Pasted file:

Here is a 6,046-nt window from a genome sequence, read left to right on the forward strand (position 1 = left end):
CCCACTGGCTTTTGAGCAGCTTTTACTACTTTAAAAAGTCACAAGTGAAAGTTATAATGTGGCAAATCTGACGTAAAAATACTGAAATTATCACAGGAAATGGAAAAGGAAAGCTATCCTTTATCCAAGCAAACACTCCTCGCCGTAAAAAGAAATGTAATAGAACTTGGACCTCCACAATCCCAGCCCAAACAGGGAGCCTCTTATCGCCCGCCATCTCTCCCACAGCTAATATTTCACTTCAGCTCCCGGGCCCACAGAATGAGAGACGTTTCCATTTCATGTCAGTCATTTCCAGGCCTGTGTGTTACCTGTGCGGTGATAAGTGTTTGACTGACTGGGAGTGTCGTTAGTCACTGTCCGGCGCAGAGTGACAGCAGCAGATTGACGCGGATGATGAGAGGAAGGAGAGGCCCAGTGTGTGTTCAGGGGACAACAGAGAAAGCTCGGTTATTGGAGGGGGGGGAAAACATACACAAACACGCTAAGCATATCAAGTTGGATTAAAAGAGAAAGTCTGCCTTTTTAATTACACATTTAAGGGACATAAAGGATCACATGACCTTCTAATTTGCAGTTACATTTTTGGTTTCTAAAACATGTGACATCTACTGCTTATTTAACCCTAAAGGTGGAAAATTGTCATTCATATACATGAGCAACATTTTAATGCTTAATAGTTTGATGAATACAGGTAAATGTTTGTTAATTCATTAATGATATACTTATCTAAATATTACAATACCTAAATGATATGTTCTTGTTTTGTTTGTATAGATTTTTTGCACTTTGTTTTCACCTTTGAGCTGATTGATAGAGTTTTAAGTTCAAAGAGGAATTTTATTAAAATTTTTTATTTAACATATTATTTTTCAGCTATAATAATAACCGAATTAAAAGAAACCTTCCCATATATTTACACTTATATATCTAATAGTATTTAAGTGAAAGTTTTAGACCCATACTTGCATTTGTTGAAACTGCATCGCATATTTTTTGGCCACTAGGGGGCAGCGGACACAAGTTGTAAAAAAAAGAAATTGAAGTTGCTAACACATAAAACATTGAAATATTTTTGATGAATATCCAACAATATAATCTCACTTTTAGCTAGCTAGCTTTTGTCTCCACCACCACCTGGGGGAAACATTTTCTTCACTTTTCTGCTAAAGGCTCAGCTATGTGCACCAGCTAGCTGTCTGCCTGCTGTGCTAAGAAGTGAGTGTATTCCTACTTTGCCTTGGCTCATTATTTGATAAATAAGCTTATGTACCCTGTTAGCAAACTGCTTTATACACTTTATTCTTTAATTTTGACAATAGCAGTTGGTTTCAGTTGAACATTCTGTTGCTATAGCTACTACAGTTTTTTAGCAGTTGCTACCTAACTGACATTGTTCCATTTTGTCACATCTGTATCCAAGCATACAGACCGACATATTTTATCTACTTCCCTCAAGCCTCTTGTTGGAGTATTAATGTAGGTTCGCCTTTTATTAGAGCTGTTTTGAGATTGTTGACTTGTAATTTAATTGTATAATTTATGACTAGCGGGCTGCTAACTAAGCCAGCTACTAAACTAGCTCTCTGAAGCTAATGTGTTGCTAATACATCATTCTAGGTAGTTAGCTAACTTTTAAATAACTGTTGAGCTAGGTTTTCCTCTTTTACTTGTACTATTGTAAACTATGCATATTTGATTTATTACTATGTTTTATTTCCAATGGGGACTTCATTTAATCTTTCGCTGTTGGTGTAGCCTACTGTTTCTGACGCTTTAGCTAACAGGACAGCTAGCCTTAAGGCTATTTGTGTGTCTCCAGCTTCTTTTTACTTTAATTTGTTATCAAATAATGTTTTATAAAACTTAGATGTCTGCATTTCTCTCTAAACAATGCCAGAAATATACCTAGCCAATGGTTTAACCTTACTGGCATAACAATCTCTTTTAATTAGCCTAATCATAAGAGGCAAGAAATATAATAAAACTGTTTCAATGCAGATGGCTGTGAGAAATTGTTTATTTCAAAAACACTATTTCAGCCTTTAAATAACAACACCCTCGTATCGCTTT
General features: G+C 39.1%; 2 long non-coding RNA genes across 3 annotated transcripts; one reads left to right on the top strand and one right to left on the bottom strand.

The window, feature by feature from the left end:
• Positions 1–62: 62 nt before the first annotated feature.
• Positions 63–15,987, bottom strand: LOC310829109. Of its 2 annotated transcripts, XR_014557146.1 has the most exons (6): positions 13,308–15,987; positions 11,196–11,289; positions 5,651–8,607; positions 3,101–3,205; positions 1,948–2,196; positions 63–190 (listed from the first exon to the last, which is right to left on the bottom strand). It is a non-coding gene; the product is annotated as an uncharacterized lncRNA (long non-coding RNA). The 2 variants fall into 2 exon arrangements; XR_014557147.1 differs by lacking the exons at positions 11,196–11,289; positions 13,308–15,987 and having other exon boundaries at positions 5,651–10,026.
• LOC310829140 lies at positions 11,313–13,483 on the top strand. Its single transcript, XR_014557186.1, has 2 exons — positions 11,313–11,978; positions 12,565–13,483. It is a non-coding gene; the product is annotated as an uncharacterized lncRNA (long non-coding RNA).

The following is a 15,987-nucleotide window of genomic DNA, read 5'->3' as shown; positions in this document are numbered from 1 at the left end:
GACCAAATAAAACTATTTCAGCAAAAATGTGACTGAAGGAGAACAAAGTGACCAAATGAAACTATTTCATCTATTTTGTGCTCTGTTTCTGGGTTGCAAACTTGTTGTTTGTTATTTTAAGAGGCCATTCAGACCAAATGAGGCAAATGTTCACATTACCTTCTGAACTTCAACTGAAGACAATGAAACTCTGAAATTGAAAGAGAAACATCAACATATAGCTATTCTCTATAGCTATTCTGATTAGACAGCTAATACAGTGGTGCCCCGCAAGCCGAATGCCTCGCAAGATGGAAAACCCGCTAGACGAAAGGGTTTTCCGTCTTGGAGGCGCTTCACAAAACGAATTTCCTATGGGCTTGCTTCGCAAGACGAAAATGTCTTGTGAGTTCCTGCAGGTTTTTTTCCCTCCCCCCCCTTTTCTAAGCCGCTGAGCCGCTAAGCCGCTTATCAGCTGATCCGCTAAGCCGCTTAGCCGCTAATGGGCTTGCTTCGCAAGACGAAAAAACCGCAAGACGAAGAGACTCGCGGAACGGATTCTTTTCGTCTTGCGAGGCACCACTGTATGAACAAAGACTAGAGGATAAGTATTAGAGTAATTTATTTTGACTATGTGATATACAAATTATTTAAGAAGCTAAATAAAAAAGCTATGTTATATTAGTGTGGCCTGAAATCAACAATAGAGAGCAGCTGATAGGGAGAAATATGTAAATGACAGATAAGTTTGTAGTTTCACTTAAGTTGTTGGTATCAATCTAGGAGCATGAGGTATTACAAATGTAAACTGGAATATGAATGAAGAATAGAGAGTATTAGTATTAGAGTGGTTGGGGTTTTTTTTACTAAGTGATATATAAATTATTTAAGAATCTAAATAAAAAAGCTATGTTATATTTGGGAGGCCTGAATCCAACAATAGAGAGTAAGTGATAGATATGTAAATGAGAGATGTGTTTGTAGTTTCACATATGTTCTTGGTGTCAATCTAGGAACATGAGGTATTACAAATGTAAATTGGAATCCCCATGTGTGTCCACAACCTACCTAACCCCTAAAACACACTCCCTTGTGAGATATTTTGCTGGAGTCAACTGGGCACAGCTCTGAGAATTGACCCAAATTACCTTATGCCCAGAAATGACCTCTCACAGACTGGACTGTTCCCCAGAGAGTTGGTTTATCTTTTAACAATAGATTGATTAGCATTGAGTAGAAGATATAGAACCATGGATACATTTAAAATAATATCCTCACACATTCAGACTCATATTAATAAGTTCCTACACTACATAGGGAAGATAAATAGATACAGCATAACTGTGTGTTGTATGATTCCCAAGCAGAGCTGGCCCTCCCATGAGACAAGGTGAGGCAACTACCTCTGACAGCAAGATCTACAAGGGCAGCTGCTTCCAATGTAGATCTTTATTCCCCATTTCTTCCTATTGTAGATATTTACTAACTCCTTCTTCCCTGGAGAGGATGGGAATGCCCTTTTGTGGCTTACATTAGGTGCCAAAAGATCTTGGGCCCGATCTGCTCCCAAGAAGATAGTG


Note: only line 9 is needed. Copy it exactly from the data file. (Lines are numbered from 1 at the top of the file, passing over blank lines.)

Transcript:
GACCAAATAAAACTATTTCAGCAAAAATGTGACTGAAGGAGAACAAAGTGACCAAATGAAACTATTTCATCTATTTTGTGCTCTGTTTCTGGGTTGCAAACTTGTTGTTTGTTATTTTAAGAGGCCATTCAGACCAAATGAGGCAAATGTTCACATTACCTTCTGAACTTCAACTGAAGACAATGAAACTCTGAAATTGAAAGAGAAACATCAACATATAGCTATTCTCTATAGCTATTCTGATTAGACAGCTAATACAGTGGTGCCCCGCAAGCCGAATGCCTCGCAAGATGGAAAACCCGCTAGACGAAAGGGTTTTCCGTCTTGGAGGCGCTTCACAAAACGAATTTCCTATGGGCTTGCTTCGCAAGACGAAAATGTCTTGTGAGTTCCTGCAGGTTTTTTTCCCTCCCCCCCCTTTTCTAAGCCGCTGAGCCGCTAAGCCGCTTATCAGCTGATCCGCTAAGCCGCTTAGCCGCTAATGGGCTTGCTTCGCAAGACGAAAAAACCGCAAGACGAAGAGACTCGCGGAACGGATTCTTTTCGTCTTGCGAGGCACCACTGTATGAACAAAGACTAGAGGATAAGTATTAGAGTAATTTATTTTGACTATGTGATATACAAATTATTTAAGAAGCTAAATAAAAAAGCTATGTTATATTAGTGTGGCCTGAAATCAACAATAGAGAGCAGCTGATAGGGAGAAATATGTAAATGACAGATAAGTTTGTAGTTTCACTTAAGTTGTTGGTATCAATCTAGGAGCATGAGGTATTACAAATGTAAACTGGAATATGAATGAAGAATAGAGAGTATTAGTATTAGAGTGGTTGGGGTTTTTTTTACTAAGTGATATATAAATTATTTAAGAATCTAAATAAAAAAGCTATGTTATATTTGGGAGGCCTGAATCCAACAATAGAGAGTAAGTGATAGATATGTAAATGAGAGATGTGTTTGTAGTTTCACATATGTTCTTGGTGTCAATCTAGGAACATGAGGTATTACAAATGTAAATTGGAATCCCCATGTGTGTCCACAACCTACCTAACCCCTAAAACACACTCCCTTGTGAGATATTTTGCTGGAGTCAACTGGGCACAGCTCTGAGAATTGACCCAAATTACCTTATGCCCAGAAATGACCTCTCACAGACTGGACTGTTCCCCAGAGAGTTGGTTTATCTTTTAACAATAGATTGATTAGCATTGAGTAGAAGATATAGAACCATGGATACATTTAAAATAATATCCTCACACATTCAGACTCATATTAATAAGTTCCTACACTACATAGGGAAGATAAATAGATACAGCATAACTGTGTGTTGTATGATTCCCAAGCAGAGCTGGCCCTCCCATGAGACAAGGTGAGGCAACTACCTCTGACAGCAAGATCTACAAGGGCAGCTGCTTCCAATGTAGATCTTTATTCCCCATTTCTTCCTATTGTAGATATTTACTAACTCCTTCTTCCCTGGAGAGGATGGGAATGCCCTTTTGTGGCTTACATTAGGTGCCAAAAGATCTTGGGCCCGATCTGCTCCCAAGAAGATAGTG